Menopause comes with plenty of unpleasant symptoms, from hot flashes and brain fog to insomnia and mood swings. But what exactly defines your menopausal years, and what can you do to make the transition as seamless as possible? Typically in your early 50s, menopause occurs when you’ve gone a full year without a period. (The exact time frame varies greatly, with an average range of 45-55). There are so many things you can do to help your body through this change even years in advance. One of the best ways to take charge of your hormonal health is through your diet. Let’s explore the specific hormonal changes that occur during this time and the best foods to eat during your perimenopausal and menopausal years.
Perimenopause vs. Menopause
Few people actually talk about the difference between perimenopause and menopause, often lumping them together under the umbrella term as menopause. But the truth is, you go through two distinct changes during each of these times. Perimenopause—known as the change before the change—is when you’re most likely to start noticing some of the symptoms like hot flashes, night sweats, and mood swings, and it can start as early as 10 years prior to menopause. Your body is ending its fertile years, on the way to menopause your estrogen and progesterone can fluctuate and play crazy games on you. Furthermore, once you do hit menopause—the all-time low levels of all hormones can put you at risk for health conditions like osteoporosis and heart disease.
That might sound scary, but “by making some changes to your eating habits you might be able to ease a lot of the discomfort and keep your body healthier as you age,” says Sherry Ross, MD, an ob-gyn at St. John’s Health Center in Santa Monica, California. Here are five dietary moves worth making when menopause is on the horizon.
The Best Foods To Eat During Menopause
The following are key nutrients that can help bring your body back into balance during the transition to menopause and specific foods that fall under each category. You’ll notice that all of these foods are generally healthy and many are plant-based. Eating a plant-based diet is the best nutrition advice we can give anyone, no matter their age. Here are the best foods to eat during menopause for a more balanced, healthy life:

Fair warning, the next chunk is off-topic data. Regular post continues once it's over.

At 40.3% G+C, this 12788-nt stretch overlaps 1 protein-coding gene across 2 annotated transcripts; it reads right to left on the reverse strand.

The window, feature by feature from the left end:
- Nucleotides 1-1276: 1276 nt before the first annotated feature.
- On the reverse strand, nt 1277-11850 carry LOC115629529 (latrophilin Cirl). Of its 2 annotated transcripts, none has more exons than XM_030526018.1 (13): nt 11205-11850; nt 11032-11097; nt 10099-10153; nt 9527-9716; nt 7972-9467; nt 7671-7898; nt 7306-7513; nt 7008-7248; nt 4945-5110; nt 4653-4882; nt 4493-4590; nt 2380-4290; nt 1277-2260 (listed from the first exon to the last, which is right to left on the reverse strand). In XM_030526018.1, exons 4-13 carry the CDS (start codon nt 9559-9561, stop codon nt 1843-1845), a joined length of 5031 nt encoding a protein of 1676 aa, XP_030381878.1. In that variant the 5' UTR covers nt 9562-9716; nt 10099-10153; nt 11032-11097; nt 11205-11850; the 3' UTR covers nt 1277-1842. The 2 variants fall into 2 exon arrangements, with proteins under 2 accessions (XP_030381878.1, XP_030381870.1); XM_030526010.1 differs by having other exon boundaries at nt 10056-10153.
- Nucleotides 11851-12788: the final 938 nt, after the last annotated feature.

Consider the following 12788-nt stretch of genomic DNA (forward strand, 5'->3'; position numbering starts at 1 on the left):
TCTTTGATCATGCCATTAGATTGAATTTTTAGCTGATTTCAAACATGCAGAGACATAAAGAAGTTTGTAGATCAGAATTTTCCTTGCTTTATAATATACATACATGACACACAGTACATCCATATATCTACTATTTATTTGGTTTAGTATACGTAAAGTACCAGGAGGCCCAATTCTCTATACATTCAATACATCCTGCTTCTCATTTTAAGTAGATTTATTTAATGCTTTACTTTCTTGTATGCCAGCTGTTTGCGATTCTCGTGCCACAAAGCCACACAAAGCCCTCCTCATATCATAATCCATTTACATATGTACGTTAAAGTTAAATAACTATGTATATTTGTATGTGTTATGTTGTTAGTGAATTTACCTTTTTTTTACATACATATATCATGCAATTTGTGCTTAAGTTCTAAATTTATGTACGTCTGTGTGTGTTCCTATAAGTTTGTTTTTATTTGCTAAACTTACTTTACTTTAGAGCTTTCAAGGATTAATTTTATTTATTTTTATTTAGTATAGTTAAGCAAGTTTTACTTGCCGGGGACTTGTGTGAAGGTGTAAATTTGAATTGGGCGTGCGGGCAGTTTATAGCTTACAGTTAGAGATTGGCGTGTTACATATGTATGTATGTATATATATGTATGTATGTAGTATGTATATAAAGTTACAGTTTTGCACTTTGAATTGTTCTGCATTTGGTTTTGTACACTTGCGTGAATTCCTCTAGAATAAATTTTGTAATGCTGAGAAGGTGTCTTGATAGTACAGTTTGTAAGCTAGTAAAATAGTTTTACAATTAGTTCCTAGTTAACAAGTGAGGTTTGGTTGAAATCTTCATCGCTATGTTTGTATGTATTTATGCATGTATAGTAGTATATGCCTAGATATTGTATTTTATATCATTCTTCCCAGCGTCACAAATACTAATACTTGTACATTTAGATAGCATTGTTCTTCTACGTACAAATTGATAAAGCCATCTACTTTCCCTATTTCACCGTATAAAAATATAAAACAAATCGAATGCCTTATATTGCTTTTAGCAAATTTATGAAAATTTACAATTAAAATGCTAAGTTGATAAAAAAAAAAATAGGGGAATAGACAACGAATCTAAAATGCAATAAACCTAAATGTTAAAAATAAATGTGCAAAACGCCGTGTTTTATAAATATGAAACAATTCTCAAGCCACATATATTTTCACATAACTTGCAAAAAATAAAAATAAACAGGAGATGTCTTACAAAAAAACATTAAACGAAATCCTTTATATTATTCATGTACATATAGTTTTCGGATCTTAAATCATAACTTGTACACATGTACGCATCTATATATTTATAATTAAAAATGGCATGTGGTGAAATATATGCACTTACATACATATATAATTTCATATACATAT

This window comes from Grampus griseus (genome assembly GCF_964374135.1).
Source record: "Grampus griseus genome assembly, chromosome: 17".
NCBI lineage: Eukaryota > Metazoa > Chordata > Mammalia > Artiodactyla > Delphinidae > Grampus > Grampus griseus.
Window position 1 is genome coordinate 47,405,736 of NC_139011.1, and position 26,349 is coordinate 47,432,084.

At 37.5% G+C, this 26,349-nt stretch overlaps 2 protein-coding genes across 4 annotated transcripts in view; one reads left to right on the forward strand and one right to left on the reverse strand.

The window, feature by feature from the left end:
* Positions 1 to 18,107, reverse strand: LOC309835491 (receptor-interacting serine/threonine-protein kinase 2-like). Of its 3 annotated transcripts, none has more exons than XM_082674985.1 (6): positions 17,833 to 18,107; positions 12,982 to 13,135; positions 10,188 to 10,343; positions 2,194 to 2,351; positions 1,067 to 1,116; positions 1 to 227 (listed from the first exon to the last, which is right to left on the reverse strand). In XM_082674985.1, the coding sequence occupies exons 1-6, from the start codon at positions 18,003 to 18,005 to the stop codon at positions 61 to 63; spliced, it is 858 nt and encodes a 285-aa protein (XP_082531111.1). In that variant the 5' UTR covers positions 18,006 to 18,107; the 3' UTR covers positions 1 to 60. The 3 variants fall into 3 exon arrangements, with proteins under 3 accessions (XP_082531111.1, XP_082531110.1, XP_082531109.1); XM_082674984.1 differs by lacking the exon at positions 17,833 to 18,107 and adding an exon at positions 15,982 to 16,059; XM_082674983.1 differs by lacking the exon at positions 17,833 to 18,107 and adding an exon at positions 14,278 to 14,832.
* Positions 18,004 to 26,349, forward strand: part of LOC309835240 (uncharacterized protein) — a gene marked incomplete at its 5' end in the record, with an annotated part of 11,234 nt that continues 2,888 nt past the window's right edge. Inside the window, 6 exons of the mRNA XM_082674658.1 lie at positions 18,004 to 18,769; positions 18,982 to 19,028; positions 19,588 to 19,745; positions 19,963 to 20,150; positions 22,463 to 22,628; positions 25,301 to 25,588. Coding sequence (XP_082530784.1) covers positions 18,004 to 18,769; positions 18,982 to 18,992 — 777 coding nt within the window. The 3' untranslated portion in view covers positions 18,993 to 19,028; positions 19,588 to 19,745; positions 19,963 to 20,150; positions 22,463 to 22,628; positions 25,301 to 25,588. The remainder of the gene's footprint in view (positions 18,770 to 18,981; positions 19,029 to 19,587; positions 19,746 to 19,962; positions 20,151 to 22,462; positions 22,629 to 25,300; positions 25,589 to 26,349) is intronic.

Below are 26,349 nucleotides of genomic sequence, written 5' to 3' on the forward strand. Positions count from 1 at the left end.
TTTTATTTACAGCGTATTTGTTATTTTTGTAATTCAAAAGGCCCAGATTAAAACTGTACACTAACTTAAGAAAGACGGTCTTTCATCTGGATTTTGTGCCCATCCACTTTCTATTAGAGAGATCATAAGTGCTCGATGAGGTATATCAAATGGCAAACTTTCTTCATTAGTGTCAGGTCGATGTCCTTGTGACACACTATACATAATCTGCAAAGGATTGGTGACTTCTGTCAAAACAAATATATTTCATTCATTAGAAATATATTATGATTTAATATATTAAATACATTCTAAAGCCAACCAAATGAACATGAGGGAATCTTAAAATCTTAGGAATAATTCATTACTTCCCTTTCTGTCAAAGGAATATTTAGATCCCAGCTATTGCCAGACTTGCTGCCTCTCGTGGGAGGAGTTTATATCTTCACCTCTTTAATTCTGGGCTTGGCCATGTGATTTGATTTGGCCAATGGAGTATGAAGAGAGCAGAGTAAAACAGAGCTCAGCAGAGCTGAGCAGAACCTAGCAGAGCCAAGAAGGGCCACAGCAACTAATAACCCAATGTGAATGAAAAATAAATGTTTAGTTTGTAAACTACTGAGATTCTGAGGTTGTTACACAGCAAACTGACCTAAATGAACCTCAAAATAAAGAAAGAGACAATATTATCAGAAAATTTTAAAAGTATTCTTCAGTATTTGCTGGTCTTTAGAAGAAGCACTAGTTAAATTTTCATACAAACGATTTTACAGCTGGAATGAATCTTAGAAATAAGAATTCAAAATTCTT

Eating a high fiber diet can help you with menopause-related digestion issues such as bloating or irregularity. Getting enough fiber with every meal also helps you feel fuller longer, which can prevent unwanted menopausal weight gain. It’s extremely common for women to gain weight in their menopausal years, but by incorporating more fiber into your diet (combined with cardio and plenty of strength training to keep muscle on your body and your metabolism working!) you can help manage your weight.
Foods high in fiber include:
- Brussels Sprouts
- Steel-cut oats
Related: Are You Getting Enough Fiber?
Omega-3 fats are an essential part of any diet, but particularly during menopause, they can help stabilize mood swings and improve anxiety and depression. One of the best sources of omega-3s are oily fish, so you’ll notice they dominate the list below.
The following are omega-3-rich foods to eat more of:
- Grass-fed beef
- Flax seeds
One thing nearly every doctor can agree on is the importance of calcium as you age. Getting enough calcium during menopause helps you maintain strong bones and avoid osteoporosis. To stay healthy and prevent injury, you need to make sure you’re getting enough calcium in your diet each day.
Below are a list of calcium-rich foods:
- Greek yogurt
- Leafy greens
- Bok Choy
Be sure you’re also getting enough Vitamin D while eating calcium-rich foods, too, because Vitamin D helps your body absorb calcium! Getting enough vitamin D helps protect your bones and can also help with mood swings during menopause. Check out the list of foods rich in Vitamin D below or consider taking a Vitamin D supplement, especially in the winter or if you live in a cold, non-sunny climate. Most doctors recommend 1,000 to 2,000 units of vitamin D a day if you’re taking it in supplement form.
Foods rich in Vitamin D include:
- Fortified Milk
Knowledge is power, and knowing what foods can help your perimenopausal and menopausal years be better should leave you feeling empowered! Try to incorporate these foods into your diet, get plenty of exercise, 7-8 hours of sleep per night, and manage stress. It may sound like simple advice, but it’s truly the best way to stay healthy, happy, and hormonally balanced as you age.